Note the chandeliers made of Venetian glass. Our guide's uncle was the rabbi there. In this, and in many other synagogues, the floors are covered with Turkish rugs. Not so surprising you say. Yes, but here is why: the rugs are valuable both monetarily and as family heirlooms. So when the last person in a house dies (say the grandmother), the family would donate the rug to their synagogue. That way it would still be used and remind them of their loved one.

Next we went to the Suleymaniye Mosque., which is the largest one in the city. 
  
Oddly, there was no security to get into the mosque! We just had to take off our shoes, and Wendy had to put on a head-scarf and a longer skirt (which they provided for free; even though her skirt went past her knees, it was not long enough). 

Finally we walked around the Old Town area, where we were oh-so-innocently led into a rug store whose owner "happened" to be a good friend of our guide. We were given cold apple tea and shown a demonstration of how the rugs are knotted by hand (pretty much the same demo we saw in the silk factory in China). Then, the heavy sales pitch began. Though we talked about possibly buying a rug during the trip, we didn't see one we really loved (even at his "wholesale" to us price). 

We ended our tour at Omar's CafĂ©, one in a long line of restaurants on a street overlooking a park. It was quite delightful. We shared a chicken kebab (that comes de-kebabbed) with roasted pepper, rice and... French fries! (why? Although the Greeks also served French fries with their lunch dishes), and a plate of hummus and a basket of pita. Dessert was baklava.
Yummmmo!  







Turkish baklava is usually made with pistachios and is pretty dry, as opposed to Greek baklava which has walnuts and is honey-syrupy. We asked for "one baklava", but apparently "one" is one order of 3 pieces. So we shared them with the Australian couple at the next table.

Then we walked around the area a little more...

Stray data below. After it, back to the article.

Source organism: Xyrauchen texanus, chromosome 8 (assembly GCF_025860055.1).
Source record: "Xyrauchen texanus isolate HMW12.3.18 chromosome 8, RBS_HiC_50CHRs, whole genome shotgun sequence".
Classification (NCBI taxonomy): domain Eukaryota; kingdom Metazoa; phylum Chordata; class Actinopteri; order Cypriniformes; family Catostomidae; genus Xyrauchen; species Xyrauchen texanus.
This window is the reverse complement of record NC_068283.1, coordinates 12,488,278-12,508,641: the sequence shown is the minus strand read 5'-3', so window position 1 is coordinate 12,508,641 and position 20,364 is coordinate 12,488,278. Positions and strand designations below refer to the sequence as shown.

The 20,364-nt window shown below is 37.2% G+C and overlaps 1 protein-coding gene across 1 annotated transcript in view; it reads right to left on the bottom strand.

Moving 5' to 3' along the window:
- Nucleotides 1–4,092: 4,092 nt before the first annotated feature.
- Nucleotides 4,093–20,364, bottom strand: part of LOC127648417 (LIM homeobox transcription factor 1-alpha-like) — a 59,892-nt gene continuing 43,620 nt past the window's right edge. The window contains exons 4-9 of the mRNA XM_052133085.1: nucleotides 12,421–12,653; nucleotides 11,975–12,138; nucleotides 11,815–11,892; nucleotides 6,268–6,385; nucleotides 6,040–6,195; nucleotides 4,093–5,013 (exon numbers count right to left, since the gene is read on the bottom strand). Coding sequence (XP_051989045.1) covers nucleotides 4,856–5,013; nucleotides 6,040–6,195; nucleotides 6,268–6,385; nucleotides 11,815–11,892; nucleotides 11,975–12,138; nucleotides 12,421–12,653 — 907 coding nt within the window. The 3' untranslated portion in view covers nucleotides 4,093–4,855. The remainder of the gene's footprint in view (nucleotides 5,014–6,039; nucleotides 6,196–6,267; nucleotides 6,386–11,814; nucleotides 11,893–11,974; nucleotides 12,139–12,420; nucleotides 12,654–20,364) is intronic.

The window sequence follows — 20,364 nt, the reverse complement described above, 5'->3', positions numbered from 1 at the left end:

This is the "Million Stone". In Roman times, it was the starting point for all roads that led to Istanbul (or, at that time, Constantinople). It was also used to calculate the official distance from any other city to here. 

Then it was time to head back. We had thought about taking the tram + funicular to get back to the hotel, but decided on a taxi ("Taksi") instead. The first driver we flagged down, and showed our hotel card to, said "no", and drove off. Hmm...... The next one said OK, but for some reason when he got to Taksim Square (our hotel is located near there) he said in broken English, "stop here"; he would not go any farther! (The same thing happened on the way home from dinner last night, though that cabbie got us closer.)  We insisted he take us all the way (as we were hot and tired), but he just kept saying "stop here". So we paid and went into the square to walk the 1/2 mile to the hotel.

Adjacent to the Square is a lovely tree-lined park. It was full of families and people just sitting on the benches. There were also food vendors selling their wares:


Tonight, after 9 days away from home, we finally met our tour buddies. We had the traditional Tauck meet and greet dinner; this one was at the top of our hotel in a room with a view across the Bosporus. Pretty neat to be standing in Europe and looking over to Asia. This is the only city in the world that straddles two continents. Previous Tauck dinners have been good, but nothing special, but this one was really great. We didn't want to scare our new friends right away, so we opted not to bring the camera. So words will have to suffice. The appetizer was a mezze of stuffed vine leaves, beans cut into pasta-like strips, baby eggplant stuffed with veggies, and a green pepper quarter stuffed with rice. All were very delicious. The main was a filet mignon with roasted peppers and smoky eggplant puree. Excellent! Dessert was another assortment consisting of clotted cream in a small chocolate cup, two kinds of baklava, and chicken breast pudding. Yes, you read that correctly: chicken breast pudding. It, and all the others, were actually quite tasty! 

More Istanbul and the rest of Turkey in subsequent posts.

Love to all,
w&w................